While in the foregoing, embodiments of the present invention have been set forth in considerable detail for the purposes of making a complete disclosure of the invention, it may be apparent to those of skill in the art that numerous changes may be made in such detail without departing from the spirit and principles of the invention.

Patent Citations
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Referenced by
Citing PatentFiling datePublication dateApplicantTitle
US6038704 *Apr 27, 1998Mar 21, 2000Crescentini; Lynda N.Helmet with opaque inner layer, translucent outer layer, and patterning therebetween
US6336220Sep 13, 2000Jan 8, 2002Trauma-Lite LimitedProtective element
US6499147 *Oct 4, 2001Dec 31, 2002Paul SchieblProtective headgear and chin pad
US6931671Jul 22, 2003Aug 23, 2005Joseph SkibaLightweight impact resistant helmet system
US6969478 *Oct 12, 2000Nov 29, 2005Lion Apparel, Inc.Fiberglass composite firefighting helmet and method for making a fiberglass composite firefighting helmet
US7062795Aug 22, 2005Jun 20, 2006Joseph SkibaLightweight impact resistant helmet system
US7478438 *Oct 22, 2003Jan 20, 2009Nikolaus LolisProtective clothing or lining
US7698750Jun 20, 2006Apr 20, 2010Specialized Bicycle Components, Inc.Bicycle helmet with reinforcement structure
US7735160Sep 8, 2005Jun 15, 2010Paul SchieblChin guard apparatus for use with a helmet
US7774866Oct 5, 2006Aug 17, 2010Xenith, LlcImpact energy management method and system
US7895681Mar 22, 2007Mar 1, 2011Xenith, LlcProtective structure and method of making same
US7913325Jun 20, 2006Mar 29, 2011Specialized Bicycle Components, Inc.Bicycle helmet with reinforcement structure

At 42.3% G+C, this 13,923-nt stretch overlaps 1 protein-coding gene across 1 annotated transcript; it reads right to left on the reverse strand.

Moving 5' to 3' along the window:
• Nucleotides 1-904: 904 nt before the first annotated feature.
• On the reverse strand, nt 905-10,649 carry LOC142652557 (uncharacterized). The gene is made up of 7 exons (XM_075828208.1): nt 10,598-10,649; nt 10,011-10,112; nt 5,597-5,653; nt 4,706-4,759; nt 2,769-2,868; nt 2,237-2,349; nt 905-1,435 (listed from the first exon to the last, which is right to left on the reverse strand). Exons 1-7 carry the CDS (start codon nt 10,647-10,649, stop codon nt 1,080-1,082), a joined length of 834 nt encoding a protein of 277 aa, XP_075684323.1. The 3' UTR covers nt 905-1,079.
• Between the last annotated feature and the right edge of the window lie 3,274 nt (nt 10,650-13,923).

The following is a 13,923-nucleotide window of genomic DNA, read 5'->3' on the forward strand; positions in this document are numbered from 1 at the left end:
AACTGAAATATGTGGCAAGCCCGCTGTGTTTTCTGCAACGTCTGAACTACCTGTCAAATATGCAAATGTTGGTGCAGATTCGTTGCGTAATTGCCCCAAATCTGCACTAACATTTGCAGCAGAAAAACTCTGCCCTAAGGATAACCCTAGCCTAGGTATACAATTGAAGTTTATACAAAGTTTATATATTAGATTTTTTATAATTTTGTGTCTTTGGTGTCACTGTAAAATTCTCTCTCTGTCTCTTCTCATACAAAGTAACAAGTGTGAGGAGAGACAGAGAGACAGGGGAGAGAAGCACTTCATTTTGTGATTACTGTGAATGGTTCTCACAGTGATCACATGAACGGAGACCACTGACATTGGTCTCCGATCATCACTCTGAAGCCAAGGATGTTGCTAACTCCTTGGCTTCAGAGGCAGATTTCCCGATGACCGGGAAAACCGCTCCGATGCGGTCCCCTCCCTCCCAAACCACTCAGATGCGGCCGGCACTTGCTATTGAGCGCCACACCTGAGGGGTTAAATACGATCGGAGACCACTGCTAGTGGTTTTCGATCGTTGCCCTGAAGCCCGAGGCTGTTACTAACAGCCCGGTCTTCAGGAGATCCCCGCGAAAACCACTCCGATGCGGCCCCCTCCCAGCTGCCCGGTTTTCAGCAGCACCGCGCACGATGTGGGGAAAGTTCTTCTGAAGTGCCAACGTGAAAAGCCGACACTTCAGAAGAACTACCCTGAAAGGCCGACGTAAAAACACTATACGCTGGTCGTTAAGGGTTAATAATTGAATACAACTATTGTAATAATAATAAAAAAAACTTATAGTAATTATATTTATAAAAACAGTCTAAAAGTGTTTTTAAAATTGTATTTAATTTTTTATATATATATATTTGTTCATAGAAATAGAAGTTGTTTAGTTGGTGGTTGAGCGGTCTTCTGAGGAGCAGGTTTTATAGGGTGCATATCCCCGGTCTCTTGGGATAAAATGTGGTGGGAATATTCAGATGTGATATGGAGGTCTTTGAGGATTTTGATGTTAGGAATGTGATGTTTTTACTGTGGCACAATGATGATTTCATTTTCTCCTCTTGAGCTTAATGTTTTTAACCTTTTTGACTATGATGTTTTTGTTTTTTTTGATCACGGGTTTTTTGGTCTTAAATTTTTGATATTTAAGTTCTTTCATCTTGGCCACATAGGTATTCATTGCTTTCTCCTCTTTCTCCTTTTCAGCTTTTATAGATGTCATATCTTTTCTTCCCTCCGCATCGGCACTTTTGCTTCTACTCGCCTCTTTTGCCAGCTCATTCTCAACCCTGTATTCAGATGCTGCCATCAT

US8196226 *Jan 7, 2011Jun 12, 2012Allen John SchuhProtective head device for reducing mTBI
US8329084Mar 21, 2007Dec 11, 2012Dsm Ip Assets B.V.Process for the manufacture of a shaped part and shaped part obtainable with said process
US8615817 *Jul 9, 2002Dec 31, 2013Phillips Helmets LimitedProtective headgear and protective armour and a method of modifying protective headgear and protective armour
US8950735Oct 4, 2013Feb 10, 2015Xenith, LlcShock absorbers for protective body gear
WO2007107359A1 *Mar 21, 2007Sep 27, 2007Dsm Ip Assets BvProcess for the manufacture of a shaped part and shaped part obtainable with said process
Classifications
U.S. Classification2/412
International ClassificationB32B27/04, A42B3/06
Cooperative ClassificationA42B3/061, A42B3/063, B32B27/04
European ClassificationA42B3/06B, B32B27/04, A42B3/06C2
Legal Events
DateCodeEventDescription
Oct 15, 2002FPExpired due to failure to pay maintenance fee
Effective date: 20020818
Aug 19, 2002LAPSLapse for failure to pay maintenance fees
Mar 5, 2002REMIMaintenance fee reminder mailed